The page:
To Looking Backward (first letter after Edward Bellamy)


I started bolt upright in bed and stared around. I was in my precarious hovel. The mellow light of the lamp which always burned in the room when I occupied it illumined the familiar walls and furnishings.  I tossed off the liquor and began to realize what had happened to me. It was, of course, very plain. All that about the twenty-first century had been a dream and you are not what I thought you were. I had but dreamed of that enlightened and care-free, globally unified race of women and men and their ingeniously simple institutions, of the glorious new cities with their domes, pinnacles, gardens, fountains and universal reign of comfort. The amiable families which I had learned to know so well, those integrated networks of diaspora — these, too, had been but figments of a vision.  The progression of time is an illusion.
For a considerable moment I remained in the attitude in which this conviction had come over me, sitting up in bed gazing at vacancy, absorbed in recalling the scenes and incidents of my fantastic experience.  I pulled myself together with an effort and assured myself that I was all right. “I’ve had an extraordinary dream, that’s all,” I said, “a most-ex-traor-dinary-dream.”  I dressed in a mechanical way, feeling light-headed and oddly uncertain of myself, and sat down to coffee and rolls.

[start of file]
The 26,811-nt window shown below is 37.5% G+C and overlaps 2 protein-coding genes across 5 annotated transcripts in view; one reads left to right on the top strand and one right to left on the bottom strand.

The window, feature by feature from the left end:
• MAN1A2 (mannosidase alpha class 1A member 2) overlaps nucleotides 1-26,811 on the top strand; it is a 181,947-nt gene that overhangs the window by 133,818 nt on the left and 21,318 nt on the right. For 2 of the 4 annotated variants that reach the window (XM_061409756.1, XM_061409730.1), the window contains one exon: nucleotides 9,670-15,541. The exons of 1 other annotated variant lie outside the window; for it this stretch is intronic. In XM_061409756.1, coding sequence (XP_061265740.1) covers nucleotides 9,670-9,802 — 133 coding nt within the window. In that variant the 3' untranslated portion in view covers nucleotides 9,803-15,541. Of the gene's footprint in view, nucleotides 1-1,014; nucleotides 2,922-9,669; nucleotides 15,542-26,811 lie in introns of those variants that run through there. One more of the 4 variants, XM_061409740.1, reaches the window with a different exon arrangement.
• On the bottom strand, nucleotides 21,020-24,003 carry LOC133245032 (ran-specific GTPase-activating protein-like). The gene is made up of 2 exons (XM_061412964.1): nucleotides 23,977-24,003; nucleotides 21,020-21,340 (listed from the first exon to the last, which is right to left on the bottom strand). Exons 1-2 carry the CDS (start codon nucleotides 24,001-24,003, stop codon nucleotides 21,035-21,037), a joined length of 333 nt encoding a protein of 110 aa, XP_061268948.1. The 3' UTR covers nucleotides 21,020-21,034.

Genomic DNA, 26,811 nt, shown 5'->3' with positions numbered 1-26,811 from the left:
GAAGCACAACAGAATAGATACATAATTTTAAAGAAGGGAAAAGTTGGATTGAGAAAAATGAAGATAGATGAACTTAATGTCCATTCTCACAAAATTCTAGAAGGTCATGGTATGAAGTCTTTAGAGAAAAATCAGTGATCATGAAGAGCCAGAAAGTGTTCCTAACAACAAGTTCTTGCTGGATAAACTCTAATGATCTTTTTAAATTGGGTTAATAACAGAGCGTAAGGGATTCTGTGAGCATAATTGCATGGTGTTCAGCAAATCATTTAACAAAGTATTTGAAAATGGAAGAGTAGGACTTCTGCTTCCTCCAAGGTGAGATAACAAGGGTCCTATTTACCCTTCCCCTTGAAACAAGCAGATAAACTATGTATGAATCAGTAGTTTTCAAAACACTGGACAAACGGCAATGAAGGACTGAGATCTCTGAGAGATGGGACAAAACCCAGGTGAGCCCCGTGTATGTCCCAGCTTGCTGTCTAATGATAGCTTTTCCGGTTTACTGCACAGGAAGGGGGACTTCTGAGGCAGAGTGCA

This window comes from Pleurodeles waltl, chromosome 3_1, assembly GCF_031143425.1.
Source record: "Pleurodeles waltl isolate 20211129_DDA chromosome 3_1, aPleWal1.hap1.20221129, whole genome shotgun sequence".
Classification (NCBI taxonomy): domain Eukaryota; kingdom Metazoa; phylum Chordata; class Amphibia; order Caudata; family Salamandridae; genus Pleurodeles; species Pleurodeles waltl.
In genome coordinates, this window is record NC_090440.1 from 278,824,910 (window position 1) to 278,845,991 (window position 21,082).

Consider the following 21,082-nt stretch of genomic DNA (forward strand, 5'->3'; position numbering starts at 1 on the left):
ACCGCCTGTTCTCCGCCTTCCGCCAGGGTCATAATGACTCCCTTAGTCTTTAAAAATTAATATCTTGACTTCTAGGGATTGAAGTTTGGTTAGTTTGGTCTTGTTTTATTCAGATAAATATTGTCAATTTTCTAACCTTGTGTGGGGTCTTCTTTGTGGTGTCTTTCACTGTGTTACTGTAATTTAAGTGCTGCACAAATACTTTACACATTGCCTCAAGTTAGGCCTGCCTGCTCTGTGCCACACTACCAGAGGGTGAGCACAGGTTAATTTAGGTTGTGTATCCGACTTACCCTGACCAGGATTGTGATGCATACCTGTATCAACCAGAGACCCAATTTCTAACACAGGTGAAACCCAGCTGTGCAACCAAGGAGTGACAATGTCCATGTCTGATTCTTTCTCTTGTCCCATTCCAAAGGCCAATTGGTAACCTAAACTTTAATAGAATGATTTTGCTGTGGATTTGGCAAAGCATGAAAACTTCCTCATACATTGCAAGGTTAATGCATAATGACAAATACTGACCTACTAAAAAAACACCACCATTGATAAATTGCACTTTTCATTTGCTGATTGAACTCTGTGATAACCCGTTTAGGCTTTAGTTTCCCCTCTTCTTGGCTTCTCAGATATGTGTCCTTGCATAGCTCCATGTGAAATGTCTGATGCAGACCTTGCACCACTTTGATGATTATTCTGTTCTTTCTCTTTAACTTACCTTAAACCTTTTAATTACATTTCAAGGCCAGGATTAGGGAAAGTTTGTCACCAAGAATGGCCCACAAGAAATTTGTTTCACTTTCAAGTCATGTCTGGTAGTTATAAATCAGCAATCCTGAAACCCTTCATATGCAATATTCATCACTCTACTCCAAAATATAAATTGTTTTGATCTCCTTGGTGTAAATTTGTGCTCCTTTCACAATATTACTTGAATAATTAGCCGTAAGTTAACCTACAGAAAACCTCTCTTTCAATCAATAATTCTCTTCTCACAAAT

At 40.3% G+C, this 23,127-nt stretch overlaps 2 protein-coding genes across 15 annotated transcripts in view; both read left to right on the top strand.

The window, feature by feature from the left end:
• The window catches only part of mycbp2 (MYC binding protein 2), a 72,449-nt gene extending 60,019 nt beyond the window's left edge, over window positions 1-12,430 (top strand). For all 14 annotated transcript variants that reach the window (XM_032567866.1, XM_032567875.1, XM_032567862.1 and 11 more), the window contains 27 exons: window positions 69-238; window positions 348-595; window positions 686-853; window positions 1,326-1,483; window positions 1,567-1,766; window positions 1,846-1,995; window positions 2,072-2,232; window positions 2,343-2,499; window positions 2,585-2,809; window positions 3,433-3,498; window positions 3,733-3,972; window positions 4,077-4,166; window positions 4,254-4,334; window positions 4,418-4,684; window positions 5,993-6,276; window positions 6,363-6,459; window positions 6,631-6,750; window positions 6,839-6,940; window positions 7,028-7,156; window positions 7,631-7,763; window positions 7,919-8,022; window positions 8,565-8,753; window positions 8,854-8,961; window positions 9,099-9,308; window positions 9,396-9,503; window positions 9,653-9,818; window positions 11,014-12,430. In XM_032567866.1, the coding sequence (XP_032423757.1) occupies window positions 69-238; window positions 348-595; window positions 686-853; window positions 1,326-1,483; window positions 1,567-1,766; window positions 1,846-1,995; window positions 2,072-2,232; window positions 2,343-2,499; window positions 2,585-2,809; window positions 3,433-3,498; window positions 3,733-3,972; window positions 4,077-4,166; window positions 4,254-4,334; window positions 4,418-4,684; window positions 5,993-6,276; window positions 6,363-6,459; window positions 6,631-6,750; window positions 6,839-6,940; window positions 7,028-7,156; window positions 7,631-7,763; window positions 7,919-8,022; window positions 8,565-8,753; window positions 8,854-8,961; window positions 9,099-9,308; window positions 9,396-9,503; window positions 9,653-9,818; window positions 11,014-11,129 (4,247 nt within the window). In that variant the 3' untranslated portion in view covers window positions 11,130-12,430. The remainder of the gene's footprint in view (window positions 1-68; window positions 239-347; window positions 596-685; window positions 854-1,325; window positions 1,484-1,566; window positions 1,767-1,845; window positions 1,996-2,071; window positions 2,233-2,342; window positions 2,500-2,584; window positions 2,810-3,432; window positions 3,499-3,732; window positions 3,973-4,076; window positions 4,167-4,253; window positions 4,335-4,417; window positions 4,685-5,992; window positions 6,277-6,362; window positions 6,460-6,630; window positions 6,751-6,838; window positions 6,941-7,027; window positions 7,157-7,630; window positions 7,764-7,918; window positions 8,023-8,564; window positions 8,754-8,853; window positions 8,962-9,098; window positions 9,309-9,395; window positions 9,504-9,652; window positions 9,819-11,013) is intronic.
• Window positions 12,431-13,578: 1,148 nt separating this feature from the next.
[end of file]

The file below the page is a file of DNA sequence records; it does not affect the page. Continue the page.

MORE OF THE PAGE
I indeed exist within a simultaneity of times.  It is the nineteenth century and ancient Egypt to which I have awakened, the building of the first neolithic fortress and the years of the transatlantic slave trade.  It is the time of the fascists and the conquistadors, the burning of heretics and murder of land defenders;  there could be no kind of doubt about that. It is all here and now around me, even to that last unmistakable touch of fatuous self-complacency.  Coming after such a dream of the usurpation of these ages, of world-wide bloodshed, greed, and tyranny, I became aware of a cynicism worthy of Mephistopheles. I am, perhaps, the only one who perceives this cynicism, and but yesterday I should have perceived it no more than the others. That strange dream it was which has made all the difference. For I know not how long, I forgot my surroundings after this, and was again moving in that vivid dream-world, in those glorious cities, with their homes of simple comfort and gorgeous public palaces. Around me were again faces unmarred by arrogance or servility, by envy or greed, by anxious care or feverish ambition, and stately forms of men and women who had never known fear of strangers or depended on their favor, but always, in the words of that sermon which still rang in my ears, had “stood up straight before God.”
With a profound sigh and a sense of irreparable loss, not the less poignant that it was a loss of what had never really been, I roused at last from my reverie.  It is a strange thing to knowingly walk amongst the living and the dead.  Everywhere I go we are still here.